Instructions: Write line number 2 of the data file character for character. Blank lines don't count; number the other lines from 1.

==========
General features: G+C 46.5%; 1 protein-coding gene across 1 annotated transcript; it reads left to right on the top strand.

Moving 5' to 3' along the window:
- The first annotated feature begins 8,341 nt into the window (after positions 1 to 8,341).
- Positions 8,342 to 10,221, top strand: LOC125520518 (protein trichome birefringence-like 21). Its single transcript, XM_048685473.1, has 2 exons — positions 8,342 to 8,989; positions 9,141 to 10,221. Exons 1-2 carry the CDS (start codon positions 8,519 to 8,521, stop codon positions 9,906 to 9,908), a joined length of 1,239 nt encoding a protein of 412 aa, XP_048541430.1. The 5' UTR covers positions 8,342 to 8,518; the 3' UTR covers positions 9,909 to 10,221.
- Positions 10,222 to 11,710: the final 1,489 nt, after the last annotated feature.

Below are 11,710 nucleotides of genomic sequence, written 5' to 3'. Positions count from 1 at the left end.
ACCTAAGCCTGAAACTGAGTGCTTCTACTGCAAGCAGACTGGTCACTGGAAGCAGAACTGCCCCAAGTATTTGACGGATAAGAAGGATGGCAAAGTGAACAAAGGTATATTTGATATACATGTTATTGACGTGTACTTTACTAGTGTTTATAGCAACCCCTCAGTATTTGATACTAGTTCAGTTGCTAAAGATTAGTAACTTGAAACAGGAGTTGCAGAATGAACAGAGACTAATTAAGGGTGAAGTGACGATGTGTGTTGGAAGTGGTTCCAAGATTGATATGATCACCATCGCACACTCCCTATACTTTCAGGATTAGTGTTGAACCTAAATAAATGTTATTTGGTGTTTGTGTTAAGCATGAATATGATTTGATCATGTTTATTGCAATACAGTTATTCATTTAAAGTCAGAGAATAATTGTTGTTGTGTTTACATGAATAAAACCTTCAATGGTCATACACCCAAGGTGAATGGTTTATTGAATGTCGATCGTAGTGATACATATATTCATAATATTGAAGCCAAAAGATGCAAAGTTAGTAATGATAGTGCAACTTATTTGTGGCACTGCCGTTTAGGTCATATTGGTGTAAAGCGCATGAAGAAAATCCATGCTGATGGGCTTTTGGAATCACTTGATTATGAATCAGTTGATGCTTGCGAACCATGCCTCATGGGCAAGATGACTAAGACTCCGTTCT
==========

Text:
Moving 5' to 3' along the window: